Tech takes a tumble.  It’s an unsteady moment for tech, as companies of all sizes announce layoffs, waning investor sentiment, and hiring freezes. Companies that previously seemed pandemic-proof, such as Cameo and Mural, have laid off employees in the past week. Others, like Meta and Uber, are scaling back on hiring amid rising inflation rates and an ongoing pandemic. Protocol

Crypto crashes. Bitcoin is trading at around $28,000, down from a high of $68,000 in November 2021, its lowest point since December 2020. Ether, the second-largest cryptocurrency, dropped 11% to around $1,900 as wary investors sell off their crypto assets. The crypto dropoff has numerous implications for employers, particularly those who pay wages with crypto or offer employees crypto in their retirement benefits. Some companies are losing out on their Bitcoin bet. MicroStrategy, the enterprise software maker, had nearly $6 billion in Bitcoin at the end of March—that value is now nearly halved. CNBC 

China’s ripple effects. The effects of China’s economic slowdown are being felt worldwide. Declining car sales in China are affecting global auto producers while delivery and production issues have slowed supply chains across industries, affecting manufacturing hubs and commodity exporters. From sporting goods, to farming and hospitality, “everyone has exposure,” a bank economist said. WSJ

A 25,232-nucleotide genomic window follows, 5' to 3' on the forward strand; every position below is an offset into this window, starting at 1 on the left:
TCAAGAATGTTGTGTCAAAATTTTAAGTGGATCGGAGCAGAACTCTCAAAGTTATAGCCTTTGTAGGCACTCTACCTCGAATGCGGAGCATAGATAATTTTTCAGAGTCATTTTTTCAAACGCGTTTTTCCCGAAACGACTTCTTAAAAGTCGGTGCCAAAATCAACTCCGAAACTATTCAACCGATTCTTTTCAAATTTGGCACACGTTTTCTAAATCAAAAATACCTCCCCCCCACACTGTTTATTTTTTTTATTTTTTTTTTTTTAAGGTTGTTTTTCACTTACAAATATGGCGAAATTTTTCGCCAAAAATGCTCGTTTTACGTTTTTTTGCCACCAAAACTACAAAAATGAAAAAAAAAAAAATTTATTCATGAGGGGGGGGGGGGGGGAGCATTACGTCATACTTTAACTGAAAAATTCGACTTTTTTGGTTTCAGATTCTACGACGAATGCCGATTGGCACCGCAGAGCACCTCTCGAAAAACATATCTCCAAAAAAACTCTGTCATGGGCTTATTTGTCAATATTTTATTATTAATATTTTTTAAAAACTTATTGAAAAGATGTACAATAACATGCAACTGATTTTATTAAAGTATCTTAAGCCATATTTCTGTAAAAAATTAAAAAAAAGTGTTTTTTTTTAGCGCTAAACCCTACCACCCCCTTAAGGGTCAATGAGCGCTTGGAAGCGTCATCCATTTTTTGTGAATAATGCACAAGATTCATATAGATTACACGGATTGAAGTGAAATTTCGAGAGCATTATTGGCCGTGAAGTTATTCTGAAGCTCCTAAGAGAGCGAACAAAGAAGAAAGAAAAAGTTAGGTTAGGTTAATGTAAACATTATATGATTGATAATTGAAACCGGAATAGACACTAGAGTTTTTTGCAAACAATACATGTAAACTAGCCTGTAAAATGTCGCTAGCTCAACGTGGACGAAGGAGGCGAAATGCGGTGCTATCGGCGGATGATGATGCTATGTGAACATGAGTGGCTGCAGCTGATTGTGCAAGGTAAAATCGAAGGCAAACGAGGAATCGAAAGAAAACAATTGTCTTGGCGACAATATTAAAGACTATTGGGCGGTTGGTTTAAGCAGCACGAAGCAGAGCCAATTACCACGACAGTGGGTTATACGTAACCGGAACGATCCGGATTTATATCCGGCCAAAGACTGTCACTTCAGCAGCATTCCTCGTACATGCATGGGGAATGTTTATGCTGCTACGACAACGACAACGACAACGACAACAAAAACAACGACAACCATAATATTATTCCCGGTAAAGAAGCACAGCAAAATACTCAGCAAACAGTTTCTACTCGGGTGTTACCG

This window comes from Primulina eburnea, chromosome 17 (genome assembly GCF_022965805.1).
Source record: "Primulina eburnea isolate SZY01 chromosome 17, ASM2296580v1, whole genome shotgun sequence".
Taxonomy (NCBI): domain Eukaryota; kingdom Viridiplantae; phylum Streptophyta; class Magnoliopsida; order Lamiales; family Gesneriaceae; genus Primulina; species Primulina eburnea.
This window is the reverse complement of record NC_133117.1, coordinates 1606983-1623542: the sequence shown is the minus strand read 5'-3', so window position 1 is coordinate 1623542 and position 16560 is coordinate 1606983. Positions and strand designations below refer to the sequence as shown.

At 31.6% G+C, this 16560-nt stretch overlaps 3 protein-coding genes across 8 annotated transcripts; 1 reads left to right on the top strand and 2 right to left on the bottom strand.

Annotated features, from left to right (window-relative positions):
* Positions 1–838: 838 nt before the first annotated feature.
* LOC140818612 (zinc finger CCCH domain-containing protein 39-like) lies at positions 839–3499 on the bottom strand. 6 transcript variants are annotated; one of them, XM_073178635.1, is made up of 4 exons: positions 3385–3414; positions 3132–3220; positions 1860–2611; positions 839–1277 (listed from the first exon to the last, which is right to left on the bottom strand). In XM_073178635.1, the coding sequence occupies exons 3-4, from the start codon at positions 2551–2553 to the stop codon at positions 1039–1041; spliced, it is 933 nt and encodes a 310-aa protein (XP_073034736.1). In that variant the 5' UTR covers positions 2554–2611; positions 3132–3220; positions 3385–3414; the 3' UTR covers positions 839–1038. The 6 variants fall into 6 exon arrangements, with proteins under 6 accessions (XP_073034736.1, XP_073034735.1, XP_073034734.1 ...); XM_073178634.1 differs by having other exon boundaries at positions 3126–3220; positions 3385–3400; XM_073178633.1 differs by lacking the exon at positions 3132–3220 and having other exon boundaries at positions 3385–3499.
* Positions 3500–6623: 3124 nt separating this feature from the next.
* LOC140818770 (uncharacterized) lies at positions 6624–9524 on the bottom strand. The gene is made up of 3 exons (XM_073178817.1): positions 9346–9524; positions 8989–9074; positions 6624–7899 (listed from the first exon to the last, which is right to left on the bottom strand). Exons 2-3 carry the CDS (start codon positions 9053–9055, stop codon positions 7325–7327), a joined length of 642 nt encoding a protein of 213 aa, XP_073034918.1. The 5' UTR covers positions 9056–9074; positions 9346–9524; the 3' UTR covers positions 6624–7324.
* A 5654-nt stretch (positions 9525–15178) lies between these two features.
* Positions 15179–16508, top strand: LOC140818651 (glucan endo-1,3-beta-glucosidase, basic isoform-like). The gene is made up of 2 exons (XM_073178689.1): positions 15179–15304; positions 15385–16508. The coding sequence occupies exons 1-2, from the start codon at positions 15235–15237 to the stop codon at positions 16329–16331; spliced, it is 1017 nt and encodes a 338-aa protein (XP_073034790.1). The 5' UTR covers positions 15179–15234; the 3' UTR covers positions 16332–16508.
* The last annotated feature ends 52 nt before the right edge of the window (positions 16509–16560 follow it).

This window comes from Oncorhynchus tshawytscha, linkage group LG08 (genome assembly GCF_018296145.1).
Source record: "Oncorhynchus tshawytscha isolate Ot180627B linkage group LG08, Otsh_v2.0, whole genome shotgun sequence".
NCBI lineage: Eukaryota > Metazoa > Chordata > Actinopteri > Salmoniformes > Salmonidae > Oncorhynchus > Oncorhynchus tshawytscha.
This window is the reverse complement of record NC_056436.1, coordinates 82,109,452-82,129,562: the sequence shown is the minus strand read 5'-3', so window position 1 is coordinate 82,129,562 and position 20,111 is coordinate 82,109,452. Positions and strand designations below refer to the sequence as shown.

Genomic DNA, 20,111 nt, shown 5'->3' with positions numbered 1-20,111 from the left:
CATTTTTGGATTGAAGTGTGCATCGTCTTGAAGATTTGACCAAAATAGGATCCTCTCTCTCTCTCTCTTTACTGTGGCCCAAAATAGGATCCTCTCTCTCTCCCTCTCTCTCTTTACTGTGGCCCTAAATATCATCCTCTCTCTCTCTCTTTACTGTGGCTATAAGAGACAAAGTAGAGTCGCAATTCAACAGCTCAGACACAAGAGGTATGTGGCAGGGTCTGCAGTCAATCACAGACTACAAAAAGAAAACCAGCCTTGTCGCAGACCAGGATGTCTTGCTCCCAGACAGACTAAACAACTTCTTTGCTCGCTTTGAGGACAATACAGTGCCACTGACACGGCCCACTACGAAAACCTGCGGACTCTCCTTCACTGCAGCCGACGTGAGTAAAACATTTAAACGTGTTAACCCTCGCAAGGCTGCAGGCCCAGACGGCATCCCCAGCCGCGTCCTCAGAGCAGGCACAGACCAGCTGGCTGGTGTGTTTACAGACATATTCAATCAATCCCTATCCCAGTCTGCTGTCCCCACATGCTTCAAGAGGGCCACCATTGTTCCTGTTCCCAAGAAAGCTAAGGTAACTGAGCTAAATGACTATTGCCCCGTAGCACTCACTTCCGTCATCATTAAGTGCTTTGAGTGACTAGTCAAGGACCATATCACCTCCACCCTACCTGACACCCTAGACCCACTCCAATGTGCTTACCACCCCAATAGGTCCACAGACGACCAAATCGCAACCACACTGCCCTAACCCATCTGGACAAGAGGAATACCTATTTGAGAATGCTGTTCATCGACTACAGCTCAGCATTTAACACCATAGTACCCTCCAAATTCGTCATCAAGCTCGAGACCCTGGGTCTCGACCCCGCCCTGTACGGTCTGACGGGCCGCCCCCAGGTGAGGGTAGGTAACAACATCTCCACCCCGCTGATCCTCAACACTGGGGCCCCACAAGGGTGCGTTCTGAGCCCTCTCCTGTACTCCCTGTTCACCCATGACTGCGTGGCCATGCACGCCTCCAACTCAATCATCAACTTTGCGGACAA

Musk pauses takeover bid. Elon Musk tweeted that his attempt to take over Twitter is “temporarily on hold.” The Tesla CEO said he wants more information about the state of fake accounts on the platform, but also is likely reeling from the decreases in value of his Tesla stock and cryptocurrency holdings. Amid rumors that he may try to adjust the price of the acquisition, Twitter as a company recently instituted a hiring freeze, and its stock is sinking in pre-market activity even further as a result of this news. Bloomberg

BOARD MOVEMENT

United Bankshares has added Diana Lewis Jackson, founder and CEO of a building and facilities contracting firm, and Lacy Rice, managing partner of Federal Capital Partners, to its board along with its new CEO Richard Adams. Shopify CTO Allan Leinwald is joining the board of Compass Inc., a real estate brokerage. Gaming and entertainment conglomerate Super Group Limited has appointed Natara Holloway, a former NFL executive, and Jonathan Jossel, CEO of Plaza Hotel & Casino, to its board. First American Financial Corporation is adding Marsha Spence, chairman of the board and former CEO of Mother Lode Holding Company, to its board. Felicia Williams, current SVP finance at Macy’s and a former Coca-Cola and Bristol Myers Squibb executive, was appointed to the board of Paycom Software.

Numbers That Matter

20%

Increased turnover is likely to be a permanent fixture going forward. The research firm Gartner estimates that turnover is going to increase by 20%, compared to pre-pandemic levels, and stay at that level indefinitely.

“As long as we're in this world of remote and hybrid work — and it's hard to see us getting out of it — that elevated level of turnover is going to stick with us," Brian Kropp, chief of research for Gartner's HR practice, told Axios